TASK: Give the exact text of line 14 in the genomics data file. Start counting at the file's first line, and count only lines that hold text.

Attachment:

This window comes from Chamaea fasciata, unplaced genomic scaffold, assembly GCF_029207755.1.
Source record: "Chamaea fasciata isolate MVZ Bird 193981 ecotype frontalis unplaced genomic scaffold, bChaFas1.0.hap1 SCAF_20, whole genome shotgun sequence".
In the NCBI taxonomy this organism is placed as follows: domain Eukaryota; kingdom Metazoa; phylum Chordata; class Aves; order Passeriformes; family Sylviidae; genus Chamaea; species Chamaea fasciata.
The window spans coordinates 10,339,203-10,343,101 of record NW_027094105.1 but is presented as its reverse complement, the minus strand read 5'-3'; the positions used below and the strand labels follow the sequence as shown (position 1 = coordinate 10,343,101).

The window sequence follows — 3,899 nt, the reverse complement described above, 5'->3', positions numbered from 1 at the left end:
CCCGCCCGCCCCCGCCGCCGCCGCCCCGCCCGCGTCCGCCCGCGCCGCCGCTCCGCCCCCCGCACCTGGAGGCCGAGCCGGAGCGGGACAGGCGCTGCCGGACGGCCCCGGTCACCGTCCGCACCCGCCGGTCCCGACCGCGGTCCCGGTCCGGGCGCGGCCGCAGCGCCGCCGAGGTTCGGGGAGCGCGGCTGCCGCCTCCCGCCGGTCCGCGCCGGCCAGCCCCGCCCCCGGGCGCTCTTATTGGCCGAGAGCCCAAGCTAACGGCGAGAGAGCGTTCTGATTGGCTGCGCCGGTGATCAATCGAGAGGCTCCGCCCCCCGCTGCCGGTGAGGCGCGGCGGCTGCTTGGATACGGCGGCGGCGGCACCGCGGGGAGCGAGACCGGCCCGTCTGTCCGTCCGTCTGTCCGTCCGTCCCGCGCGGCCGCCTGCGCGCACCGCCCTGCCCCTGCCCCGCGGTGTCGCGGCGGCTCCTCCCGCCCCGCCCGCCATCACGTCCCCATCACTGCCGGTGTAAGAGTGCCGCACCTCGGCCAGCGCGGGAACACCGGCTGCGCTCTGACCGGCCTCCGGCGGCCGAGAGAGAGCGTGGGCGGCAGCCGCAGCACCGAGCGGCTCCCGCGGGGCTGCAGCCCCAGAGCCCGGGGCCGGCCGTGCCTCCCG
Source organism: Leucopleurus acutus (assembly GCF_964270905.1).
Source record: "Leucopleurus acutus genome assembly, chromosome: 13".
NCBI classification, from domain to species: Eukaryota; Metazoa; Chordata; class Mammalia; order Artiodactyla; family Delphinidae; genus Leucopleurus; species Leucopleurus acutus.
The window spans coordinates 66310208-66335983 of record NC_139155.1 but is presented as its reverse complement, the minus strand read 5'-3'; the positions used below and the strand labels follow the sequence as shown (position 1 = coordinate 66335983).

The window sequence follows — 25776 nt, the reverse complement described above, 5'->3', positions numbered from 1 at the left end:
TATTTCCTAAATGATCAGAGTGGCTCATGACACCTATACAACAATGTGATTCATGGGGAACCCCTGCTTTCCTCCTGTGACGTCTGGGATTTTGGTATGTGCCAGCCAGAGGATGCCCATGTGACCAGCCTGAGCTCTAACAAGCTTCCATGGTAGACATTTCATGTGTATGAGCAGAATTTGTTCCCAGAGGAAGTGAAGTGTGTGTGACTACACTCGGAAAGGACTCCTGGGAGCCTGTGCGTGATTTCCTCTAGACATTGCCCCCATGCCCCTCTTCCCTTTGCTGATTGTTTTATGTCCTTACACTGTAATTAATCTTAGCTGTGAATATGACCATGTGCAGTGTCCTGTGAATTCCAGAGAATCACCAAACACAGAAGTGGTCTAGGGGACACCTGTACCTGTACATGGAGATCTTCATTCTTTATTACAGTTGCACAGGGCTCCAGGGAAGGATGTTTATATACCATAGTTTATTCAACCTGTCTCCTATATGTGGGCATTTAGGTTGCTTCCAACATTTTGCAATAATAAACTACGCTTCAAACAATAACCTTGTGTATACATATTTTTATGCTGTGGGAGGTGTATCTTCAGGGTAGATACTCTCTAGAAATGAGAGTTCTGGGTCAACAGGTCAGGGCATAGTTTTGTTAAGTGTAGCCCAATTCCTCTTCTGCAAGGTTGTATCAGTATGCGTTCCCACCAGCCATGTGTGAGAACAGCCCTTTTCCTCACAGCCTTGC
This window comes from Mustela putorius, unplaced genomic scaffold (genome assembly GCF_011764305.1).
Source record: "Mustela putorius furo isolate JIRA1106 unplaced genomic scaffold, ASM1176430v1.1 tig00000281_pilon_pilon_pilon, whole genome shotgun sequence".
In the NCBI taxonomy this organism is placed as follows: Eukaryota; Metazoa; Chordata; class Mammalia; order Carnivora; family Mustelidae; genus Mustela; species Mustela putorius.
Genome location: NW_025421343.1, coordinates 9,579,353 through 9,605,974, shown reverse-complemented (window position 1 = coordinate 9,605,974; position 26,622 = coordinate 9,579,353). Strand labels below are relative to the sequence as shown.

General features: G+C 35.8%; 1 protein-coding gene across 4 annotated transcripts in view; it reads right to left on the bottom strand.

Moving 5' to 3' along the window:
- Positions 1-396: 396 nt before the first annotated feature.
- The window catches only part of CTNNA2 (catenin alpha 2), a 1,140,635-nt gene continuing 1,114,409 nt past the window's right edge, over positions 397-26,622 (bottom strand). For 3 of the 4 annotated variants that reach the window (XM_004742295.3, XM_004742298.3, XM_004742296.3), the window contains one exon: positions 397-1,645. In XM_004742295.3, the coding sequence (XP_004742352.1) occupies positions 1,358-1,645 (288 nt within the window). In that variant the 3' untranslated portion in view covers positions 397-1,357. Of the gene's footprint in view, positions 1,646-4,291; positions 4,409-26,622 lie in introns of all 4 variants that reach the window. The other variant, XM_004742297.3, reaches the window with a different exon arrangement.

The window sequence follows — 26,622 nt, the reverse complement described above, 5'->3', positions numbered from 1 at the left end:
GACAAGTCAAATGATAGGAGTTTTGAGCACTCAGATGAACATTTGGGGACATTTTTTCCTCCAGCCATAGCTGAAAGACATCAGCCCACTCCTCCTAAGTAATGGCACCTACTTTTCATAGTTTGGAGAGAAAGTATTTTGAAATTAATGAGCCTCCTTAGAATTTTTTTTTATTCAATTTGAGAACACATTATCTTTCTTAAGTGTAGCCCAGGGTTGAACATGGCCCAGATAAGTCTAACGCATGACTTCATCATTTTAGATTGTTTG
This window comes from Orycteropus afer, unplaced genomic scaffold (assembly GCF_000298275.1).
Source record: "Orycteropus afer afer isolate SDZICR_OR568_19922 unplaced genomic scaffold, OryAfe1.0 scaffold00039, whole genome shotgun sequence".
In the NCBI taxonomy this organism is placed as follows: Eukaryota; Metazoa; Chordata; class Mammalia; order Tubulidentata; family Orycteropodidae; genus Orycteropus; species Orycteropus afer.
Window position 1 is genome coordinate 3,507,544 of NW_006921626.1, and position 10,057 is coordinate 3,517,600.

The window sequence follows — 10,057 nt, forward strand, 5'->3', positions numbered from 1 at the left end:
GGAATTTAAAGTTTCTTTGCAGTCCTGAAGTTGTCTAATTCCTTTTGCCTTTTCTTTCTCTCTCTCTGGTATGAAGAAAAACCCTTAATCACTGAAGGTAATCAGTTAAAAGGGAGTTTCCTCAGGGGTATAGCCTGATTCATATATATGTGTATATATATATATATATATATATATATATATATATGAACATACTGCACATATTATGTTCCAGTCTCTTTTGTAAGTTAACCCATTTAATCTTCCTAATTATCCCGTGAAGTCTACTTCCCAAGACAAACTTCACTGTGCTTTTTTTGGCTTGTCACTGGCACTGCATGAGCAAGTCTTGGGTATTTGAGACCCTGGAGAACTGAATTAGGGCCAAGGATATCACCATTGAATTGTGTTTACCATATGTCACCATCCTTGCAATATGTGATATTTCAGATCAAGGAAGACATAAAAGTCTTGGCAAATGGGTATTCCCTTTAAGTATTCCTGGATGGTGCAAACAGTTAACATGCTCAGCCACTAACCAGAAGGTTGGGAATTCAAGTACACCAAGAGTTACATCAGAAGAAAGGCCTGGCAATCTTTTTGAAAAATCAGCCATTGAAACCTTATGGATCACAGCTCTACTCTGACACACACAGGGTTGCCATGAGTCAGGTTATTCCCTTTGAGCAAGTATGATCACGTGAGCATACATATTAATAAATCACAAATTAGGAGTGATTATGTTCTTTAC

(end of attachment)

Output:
Source record: "Mustela putorius furo isolate JIRA1106 unplaced genomic scaffold, ASM1176430v1.1 tig00000281_pilon_pilon_pilon, whole genome shotgun sequence".